But let’s not get downhearted. If Farmer’s 2024 date turns out to be accurate, based on what we’ve repeatedly seen over the last near decade, there’s plenty to look forward to in the intervening 13 years — and here’s just a sampling:
The U.S. Office of the Special Inspector General for Afghanistan Reconstruction (call it the IG), government task forces, and various media organizations can do periodic investigations and issue corruption reports for 13 more years, just like the one Task Force 2010, set up by General Petraeus, recently issued. It indicated that some $360 million in U.S. taxpayer dollars have “ended up in the hands of… the Taliban, criminals, and power brokers with ties to both,” all thanks to “profiteering, bribery, and extortion.”
And here’s something else to look forward to: If all goes well, the U.S. and its allies can continue to offer another 13 years’ worth of military and “development” funding that, as a June report by the Senate Foreign Relations Committee’s Democratic majority staff indicated, already accounts for 97 percent of Afghanistan’s gross domestic product. And as that report (and so many others before it) also made clear, that funding has a remarkable way of “developing” next to nothing.
Or look forward to years more of reports like the one issued in April by the IG pointing out that some of the $10 billion a year being poured into training, building up, and supplying Afghanistan’s police is simply missing-in-action. Gone. Nowhere in sight. Not accounted for. The IG reported that “the country’s police rolls and payrolls cannot be verified because of poor record keeping,” which meant that the numbers “for all practical purposes become somewhat fictitious.” In other words, you can expect 13 more years in which your tax dollars fund significant numbers of “ghost policemen.”
Or look forward to more than a decade of news articles and official reports on the approximately 30 percent of Afghan army troops who desert each year. (Lieutenant General Caldwell supplied that figure in June.) To be exact, if enrolment in the army reaches 171,600 by this October, as scheduled, you’re talking about slightly more than 51,000 deserters a year, or a minimum of 668,000 by 2024 (and since army troop levels are slated to rise, however absurd that number already sounds, it’s undoubtedly an underestimate).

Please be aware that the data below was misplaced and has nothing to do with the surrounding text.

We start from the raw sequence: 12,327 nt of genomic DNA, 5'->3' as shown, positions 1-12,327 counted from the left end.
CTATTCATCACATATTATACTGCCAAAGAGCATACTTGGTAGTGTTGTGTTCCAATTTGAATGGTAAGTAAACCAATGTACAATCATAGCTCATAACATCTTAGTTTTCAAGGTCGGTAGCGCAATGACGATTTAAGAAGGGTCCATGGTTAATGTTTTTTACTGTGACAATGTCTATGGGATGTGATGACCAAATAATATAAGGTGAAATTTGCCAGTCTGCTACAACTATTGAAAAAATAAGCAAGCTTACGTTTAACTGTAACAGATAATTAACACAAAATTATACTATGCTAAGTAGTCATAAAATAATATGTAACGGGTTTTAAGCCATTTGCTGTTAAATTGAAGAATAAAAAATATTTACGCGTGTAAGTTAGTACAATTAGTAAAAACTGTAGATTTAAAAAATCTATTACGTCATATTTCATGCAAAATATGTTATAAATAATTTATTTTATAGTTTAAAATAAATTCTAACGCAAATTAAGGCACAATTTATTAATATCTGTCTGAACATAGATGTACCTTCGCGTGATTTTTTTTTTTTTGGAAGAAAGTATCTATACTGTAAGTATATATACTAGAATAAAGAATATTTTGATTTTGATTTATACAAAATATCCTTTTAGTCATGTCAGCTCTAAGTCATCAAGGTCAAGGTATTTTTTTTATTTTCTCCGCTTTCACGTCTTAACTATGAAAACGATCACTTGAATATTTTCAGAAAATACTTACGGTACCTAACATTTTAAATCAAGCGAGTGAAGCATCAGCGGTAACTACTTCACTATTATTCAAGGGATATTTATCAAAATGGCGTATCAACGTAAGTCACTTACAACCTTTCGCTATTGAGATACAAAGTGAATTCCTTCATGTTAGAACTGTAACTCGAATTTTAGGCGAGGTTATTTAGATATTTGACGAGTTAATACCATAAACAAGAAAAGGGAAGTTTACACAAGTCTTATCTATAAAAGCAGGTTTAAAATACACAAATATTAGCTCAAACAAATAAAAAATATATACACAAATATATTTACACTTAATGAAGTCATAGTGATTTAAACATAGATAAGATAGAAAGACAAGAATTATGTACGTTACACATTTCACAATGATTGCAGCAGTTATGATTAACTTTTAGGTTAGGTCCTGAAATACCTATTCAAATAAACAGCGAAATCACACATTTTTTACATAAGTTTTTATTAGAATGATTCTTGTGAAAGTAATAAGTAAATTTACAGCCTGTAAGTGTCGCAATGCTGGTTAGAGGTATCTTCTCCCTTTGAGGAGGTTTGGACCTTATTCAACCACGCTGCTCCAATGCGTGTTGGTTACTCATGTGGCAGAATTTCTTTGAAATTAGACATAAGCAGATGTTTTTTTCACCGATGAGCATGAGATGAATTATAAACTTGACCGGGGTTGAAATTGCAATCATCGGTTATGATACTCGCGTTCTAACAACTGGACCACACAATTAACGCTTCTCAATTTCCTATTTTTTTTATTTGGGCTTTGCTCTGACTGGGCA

Or consider the cost of the war as reflected in the Pentagon’s 2012 budget request:$107.3 billion a year. (Of course, like those police figures, that’s probably a kind of happy fiction.) A group of experts on the Afghan war, for example, puts the actual number at $120 billion — and neither of these figures includes the money that Washington will be spending in 2024 and beyond to care for the war’s damaged veterans. Still, just for argument’s sake, let’s go with $107 billion a year through 2014, when the last U.S. “combat” troops are slated to depart, and then just arbitrarily slash that figure by half to 2024. That would total $856 billion over the next 13 years. (By comparison, were President Obama’s proposals to close corporate tax loopholes and tax the mega-rich at Clinton-era rates put into effect, that would pull in only $700 billion over 10 years.)
And of course, while a rollicking good time would be had by all over those 13 years of training local forces and carrying out special operations and air missions in the greater Afghan region, a newly released report from the Medicare and Social Security Trustees predicts that “the Hospital Insurance fund, which pays for hospital stays of Medicare recipients, will run out in 2024, five years earlier than last year’s report estimate.” And don’t even think about what’s likely to happen to America’s infrastructure, already sorely underfunded — all those dams, bridges, natural gas pipelines, roads, and other basics of our lives — in those same years.
I could go on, but you get the idea. If by dint of sheer grit and tons of dough, the Pentagon somehow outlasts the Taliban (and whatever is left of al-Qaeda in the region), victory in Afghanistan in 2024 will assumedly leave in place a desperately frail semi-nation with a still-hemorrhaging security force of 400,000 that it will be utterly incapable of paying for.
In the meantime, the U.S. will undoubtedly be a nation unbuilt. Still, what a 13 years to look forward to!
So mark it on your calendars. If that Washington-Kabul pact goes through as planned, consider it settled: victory in 2024 and mission accomplished.